An Ounce of Prevention
Through testimonials, public service announcements and other resources, Shepherd Center works to educate people on preventing injuries.
What better way to help prevent distracted driving than to hear a message from someone who has been injured as a result of it?
Karla Dougan was driving home from a friend’s house when she glanced down at her phone to read a text. When she looked back up, she was off the road. She overcorrected, causing her car to flip over three times. The high school student sustained a traumatic brain injury and spent time at Shepherd Center for rehabilitation. She tells her story in a gripping video public service announcement (PSA), urging teens to avoid doing what she did. As it concludes, she leaves viewers with this warning: “Never, ever look down. Ever.”
According to the Centers for Disease Control and Prevention, car crashes are the leading cause of death for teenagers in the United States, and this testimonial is one of several cautioning teens about the risks of distracted driving, speeding and not wearing a seatbelt.
These PSAs are part of Shepherd’s innovative Injury Prevention Program. The PSAs illustrate the risks of certain behaviors to prevent catastrophic spinal cord and traumatic brain injuries caused by vehicle crashes, diving accidents, falls and other causes of injury.
“We call them ‘Injury Prevention Ambassadors’,” says Emma Harrington, Shepherd Center’s director of injury prevention and education. “We’ve found that peer-to-peer messaging is very effective. Scare tactics do not work.”
Aside from the PSAs, Shepherd Center also provides injury prevention education to schools, universities and workplaces through school visits, curriculum guides, and community resources and programs.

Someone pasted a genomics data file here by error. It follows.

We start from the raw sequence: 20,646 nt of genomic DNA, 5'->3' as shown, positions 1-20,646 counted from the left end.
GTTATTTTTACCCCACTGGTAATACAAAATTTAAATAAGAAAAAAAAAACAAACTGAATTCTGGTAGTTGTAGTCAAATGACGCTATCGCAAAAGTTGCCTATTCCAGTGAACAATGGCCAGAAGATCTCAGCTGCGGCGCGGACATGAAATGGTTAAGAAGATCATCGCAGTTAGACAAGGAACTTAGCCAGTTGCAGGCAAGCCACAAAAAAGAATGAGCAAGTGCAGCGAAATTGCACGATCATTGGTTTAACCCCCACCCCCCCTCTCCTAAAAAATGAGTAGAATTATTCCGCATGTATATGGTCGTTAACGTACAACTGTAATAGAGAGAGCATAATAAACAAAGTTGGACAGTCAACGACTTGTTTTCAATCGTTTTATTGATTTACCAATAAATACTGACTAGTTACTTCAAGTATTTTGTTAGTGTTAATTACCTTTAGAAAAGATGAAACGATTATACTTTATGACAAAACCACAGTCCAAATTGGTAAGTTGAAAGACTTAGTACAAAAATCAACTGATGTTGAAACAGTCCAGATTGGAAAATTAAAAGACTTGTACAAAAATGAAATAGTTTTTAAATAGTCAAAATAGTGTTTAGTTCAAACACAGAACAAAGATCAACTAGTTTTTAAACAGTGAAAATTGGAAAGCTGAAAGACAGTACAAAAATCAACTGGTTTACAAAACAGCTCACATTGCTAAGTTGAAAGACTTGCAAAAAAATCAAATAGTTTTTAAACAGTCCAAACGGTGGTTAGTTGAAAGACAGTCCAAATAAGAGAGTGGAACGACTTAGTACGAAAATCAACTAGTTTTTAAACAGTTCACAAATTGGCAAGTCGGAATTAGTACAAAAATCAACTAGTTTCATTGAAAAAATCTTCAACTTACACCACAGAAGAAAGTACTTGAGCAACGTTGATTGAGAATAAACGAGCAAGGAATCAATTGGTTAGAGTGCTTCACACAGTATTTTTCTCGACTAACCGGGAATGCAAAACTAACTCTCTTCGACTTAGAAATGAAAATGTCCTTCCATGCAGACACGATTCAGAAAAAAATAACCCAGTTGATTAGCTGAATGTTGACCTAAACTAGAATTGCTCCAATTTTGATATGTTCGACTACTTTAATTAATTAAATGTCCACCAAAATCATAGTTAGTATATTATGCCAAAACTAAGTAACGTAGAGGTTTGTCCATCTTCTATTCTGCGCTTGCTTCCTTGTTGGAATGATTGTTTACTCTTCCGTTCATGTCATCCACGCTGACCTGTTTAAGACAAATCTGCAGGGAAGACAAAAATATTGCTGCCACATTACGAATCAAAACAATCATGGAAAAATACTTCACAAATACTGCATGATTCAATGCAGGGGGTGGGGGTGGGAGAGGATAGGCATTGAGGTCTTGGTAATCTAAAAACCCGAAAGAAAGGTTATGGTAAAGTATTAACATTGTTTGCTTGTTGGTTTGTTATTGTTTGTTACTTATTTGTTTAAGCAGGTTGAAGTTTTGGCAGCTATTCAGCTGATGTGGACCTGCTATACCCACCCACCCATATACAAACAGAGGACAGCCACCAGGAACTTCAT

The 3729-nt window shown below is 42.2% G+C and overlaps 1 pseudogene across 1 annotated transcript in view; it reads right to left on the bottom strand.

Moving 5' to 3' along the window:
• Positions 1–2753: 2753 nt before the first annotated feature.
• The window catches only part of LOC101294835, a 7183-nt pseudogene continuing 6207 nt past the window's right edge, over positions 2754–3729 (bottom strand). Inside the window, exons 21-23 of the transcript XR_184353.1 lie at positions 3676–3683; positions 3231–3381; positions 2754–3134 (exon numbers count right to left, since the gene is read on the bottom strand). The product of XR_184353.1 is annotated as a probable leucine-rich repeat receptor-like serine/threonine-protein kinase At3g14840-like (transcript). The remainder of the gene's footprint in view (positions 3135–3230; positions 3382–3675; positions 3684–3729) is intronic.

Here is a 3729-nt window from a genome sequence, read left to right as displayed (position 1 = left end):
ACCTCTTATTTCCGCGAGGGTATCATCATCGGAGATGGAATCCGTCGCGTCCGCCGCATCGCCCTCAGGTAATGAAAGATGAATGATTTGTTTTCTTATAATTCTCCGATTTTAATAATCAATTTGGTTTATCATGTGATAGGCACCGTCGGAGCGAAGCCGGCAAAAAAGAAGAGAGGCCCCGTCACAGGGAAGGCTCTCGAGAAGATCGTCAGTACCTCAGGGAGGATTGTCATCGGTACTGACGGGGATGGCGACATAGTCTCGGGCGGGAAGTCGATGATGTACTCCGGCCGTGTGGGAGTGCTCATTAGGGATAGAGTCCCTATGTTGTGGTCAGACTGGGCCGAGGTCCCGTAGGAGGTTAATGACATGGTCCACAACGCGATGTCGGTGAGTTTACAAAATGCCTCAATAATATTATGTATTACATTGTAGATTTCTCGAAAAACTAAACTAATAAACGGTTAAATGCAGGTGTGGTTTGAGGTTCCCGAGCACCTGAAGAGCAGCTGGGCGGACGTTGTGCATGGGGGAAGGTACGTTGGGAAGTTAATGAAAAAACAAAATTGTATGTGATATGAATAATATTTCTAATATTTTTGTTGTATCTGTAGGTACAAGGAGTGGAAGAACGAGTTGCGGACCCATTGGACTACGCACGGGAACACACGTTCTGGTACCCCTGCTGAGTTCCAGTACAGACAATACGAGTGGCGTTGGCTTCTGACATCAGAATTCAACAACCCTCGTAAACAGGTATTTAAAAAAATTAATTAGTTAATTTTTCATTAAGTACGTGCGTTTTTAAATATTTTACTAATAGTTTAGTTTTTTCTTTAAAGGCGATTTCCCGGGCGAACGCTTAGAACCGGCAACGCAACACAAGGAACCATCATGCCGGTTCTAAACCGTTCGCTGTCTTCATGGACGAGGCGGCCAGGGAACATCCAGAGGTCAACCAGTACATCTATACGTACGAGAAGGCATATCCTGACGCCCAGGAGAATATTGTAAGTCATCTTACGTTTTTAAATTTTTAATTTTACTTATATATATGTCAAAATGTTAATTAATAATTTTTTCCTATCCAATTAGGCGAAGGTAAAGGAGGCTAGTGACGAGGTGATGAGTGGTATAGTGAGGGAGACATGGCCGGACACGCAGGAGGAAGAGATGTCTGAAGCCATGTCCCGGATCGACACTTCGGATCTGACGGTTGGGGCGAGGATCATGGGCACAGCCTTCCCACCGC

Shepherd Center’s Injury Prevention Program was created in 2012 through generous donations from the late Tommy Malone, founder of Malone Law, and Jim Butler, a founding partner at Butler Wooten & Peak LLP. The two personal injury attorneys saw first-hand the effects of catastrophic injuries and wanted to help prevent them.
“People need to be educated on the risks of certain behaviors, like riding on all-terrain vehicles, not wearing seatbelts and diving into water,” says Jim, who has seen the devastating results of these types of injuries. “Education can drastically reduce these injuries. It’s really the key to prevention.”
Tommy passed away in 2019, but his son Adam, now at the helm of Malone Law, is keeping his father’s legacy alive.
“The law in the area of personal injury has two objectives,” Adam says. “The first is to help people put their lives back together after a devastating and life-changing injury. The second, and often overlooked objective, is to deter harmful conduct and prevent disasters in the first place. My dad and I felt that if preventable disasters could be reduced, there is no better spokesperson for bringing awareness to this issue than the nation’s leading rehabilitation hospital and a few of the nation’s most experienced personal injury lawyers. This shared common interest produced Shepherd Center’s Injury Prevention Program and our passion for supporting it. Given our common interests, it only makes sense to work together.”